Title of Oral/Poster Presentation

Estimating Accurately the National Prevalence Rate of Hearing Loss

Presenter Information

Tyson BarrettFollow

Class

Article

Department

Psychology

Faculty Mentor

Karl White

Presentation Type

Poster Presentation

Abstract

This study reanalyzes data from the Third National Health and Nutrition Examination Survey (NHANES III) reported in the Journal of the American Medical Association in 1998 by A. Niskar and colleagues on the prevalence rates of hearing loss. The study looks at children ages 6-19 and the prevalence rates reported are generalizable to the United States. Two main refinements were made to the original analysis: 1) Overall hearing loss was broken down into permanent and fluctuating hearing loss, and 2) the better ear prevalence rates were emphasized rather than the worse ear. Approximately 14% of the originally reported amount of hearing loss was nonpermanent. By omitting the delineation of the two types of hearing loss patterns and trends are masked. Furthermore, the better ear is a superior gauge on how prevalent hearing loss is in this population for it more accurately portrays the real disability in the child. Permanent hearing loss at a decibel level of 16 or more is 1.23% while fluctuating hearing loss is 0.20%. These more accurate estimates will provide more precise analysis of the patterns and trends that may otherwise be hidden. It is recommended that future analyses of national hearing loss prevalence rates be calculated by including these refinements where possible. Further, similar to that done by Niskar, the differences by age, gender, and race-ethnicity are calculated. Differences by race-ethnicity were found in fluctuating hearing loss. A race-ethnicity by gender interaction was found for permanent hearing loss.

Start Date

4-9-2015 10:30 AM

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Apr 9th, 10:30 AM

Estimating Accurately the National Prevalence Rate of Hearing Loss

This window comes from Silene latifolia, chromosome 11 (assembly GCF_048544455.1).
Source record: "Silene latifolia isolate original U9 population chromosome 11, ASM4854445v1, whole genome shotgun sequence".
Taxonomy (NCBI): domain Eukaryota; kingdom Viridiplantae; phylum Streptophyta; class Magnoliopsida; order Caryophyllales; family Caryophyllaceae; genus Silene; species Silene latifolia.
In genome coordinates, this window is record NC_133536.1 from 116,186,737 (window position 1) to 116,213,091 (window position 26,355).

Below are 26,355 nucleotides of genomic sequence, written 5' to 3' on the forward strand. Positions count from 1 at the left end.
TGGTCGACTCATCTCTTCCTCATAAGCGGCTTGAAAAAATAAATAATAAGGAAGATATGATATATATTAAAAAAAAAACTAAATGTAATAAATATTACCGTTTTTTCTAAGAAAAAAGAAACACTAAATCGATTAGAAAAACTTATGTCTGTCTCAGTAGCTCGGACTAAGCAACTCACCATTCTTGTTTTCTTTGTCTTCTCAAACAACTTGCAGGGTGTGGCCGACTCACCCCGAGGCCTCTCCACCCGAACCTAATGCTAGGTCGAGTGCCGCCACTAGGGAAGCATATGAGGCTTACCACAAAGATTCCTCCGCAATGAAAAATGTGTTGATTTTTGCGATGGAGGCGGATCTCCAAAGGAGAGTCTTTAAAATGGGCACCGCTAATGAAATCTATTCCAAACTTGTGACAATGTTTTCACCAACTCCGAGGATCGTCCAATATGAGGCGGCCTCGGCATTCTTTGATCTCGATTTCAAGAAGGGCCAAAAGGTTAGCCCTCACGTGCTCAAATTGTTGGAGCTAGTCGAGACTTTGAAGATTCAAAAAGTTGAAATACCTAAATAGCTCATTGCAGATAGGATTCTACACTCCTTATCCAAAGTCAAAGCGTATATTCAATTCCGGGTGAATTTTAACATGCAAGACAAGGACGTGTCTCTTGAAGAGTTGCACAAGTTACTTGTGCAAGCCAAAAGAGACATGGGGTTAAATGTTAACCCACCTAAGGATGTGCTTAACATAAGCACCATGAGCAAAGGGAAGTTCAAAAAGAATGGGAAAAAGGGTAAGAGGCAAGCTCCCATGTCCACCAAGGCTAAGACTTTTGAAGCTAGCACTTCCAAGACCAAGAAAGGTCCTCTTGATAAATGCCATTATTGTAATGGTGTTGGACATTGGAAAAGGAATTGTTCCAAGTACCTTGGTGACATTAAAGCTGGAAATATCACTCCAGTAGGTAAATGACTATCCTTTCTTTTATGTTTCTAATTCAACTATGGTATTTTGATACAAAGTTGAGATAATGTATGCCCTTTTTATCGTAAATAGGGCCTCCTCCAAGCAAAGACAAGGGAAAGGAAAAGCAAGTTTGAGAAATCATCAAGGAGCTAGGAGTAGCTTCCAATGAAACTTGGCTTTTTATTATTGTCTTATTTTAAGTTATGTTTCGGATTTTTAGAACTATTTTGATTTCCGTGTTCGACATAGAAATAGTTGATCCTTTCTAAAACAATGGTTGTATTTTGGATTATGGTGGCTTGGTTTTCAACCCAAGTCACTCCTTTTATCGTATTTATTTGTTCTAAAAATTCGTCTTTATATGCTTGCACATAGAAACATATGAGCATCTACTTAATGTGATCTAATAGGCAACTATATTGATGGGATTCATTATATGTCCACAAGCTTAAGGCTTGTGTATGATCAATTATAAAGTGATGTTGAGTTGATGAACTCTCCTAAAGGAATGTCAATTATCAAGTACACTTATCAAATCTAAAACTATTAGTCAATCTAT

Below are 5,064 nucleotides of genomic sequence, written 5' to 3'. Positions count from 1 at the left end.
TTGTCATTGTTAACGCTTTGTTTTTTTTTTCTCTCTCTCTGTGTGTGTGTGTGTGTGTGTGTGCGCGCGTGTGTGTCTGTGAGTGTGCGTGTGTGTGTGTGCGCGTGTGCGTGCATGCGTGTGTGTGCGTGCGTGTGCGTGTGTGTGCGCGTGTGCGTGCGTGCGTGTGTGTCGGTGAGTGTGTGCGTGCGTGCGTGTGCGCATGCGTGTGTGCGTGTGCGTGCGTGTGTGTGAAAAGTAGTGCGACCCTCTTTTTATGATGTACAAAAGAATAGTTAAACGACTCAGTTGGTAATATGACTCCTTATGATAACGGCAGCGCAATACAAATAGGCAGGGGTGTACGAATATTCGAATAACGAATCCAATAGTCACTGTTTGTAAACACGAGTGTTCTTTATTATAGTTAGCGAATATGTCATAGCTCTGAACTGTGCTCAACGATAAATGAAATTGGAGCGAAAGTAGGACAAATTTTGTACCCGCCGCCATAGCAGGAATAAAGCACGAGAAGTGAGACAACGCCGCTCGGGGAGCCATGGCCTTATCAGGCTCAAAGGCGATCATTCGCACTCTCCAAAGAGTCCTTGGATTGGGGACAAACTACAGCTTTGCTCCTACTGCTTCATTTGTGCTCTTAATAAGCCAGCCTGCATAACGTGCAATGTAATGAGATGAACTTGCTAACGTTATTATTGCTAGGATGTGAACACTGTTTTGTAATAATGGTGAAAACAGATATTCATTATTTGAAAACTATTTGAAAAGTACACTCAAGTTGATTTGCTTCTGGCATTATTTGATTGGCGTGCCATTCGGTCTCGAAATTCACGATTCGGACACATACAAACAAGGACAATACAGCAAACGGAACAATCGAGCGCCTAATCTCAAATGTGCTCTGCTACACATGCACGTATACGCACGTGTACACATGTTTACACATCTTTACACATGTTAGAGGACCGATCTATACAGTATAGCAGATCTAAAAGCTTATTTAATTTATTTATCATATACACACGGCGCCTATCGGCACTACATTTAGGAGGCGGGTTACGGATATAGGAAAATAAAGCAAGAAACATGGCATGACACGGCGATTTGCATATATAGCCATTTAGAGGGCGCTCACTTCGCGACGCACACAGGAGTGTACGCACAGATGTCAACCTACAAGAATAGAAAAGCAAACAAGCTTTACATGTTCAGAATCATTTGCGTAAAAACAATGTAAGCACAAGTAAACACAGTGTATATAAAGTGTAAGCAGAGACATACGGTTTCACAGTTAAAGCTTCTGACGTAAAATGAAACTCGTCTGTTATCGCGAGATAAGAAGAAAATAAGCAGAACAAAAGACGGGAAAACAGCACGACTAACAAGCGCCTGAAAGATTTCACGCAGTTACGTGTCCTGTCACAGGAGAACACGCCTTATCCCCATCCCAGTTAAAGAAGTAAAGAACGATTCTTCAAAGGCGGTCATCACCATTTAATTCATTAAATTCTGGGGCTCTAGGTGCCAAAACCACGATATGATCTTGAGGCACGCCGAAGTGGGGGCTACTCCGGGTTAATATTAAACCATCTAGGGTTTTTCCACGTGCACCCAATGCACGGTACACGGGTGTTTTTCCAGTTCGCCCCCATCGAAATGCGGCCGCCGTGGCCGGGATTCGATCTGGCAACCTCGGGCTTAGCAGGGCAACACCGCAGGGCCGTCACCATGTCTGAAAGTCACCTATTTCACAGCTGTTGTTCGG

This study reanalyzes data from the Third National Health and Nutrition Examination Survey (NHANES III) reported in the Journal of the American Medical Association in 1998 by A. Niskar and colleagues on the prevalence rates of hearing loss. The study looks at children ages 6-19 and the prevalence rates reported are generalizable to the United States. Two main refinements were made to the original analysis: 1) Overall hearing loss was broken down into permanent and fluctuating hearing loss, and 2) the better ear prevalence rates were emphasized rather than the worse ear. Approximately 14% of the originally reported amount of hearing loss was nonpermanent. By omitting the delineation of the two types of hearing loss patterns and trends are masked. Furthermore, the better ear is a superior gauge on how prevalent hearing loss is in this population for it more accurately portrays the real disability in the child. Permanent hearing loss at a decibel level of 16 or more is 1.23% while fluctuating hearing loss is 0.20%. These more accurate estimates will provide more precise analysis of the patterns and trends that may otherwise be hidden. It is recommended that future analyses of national hearing loss prevalence rates be calculated by including these refinements where possible. Further, similar to that done by Niskar, the differences by age, gender, and race-ethnicity are calculated. Differences by race-ethnicity were found in fluctuating hearing loss. A race-ethnicity by gender interaction was found for permanent hearing loss.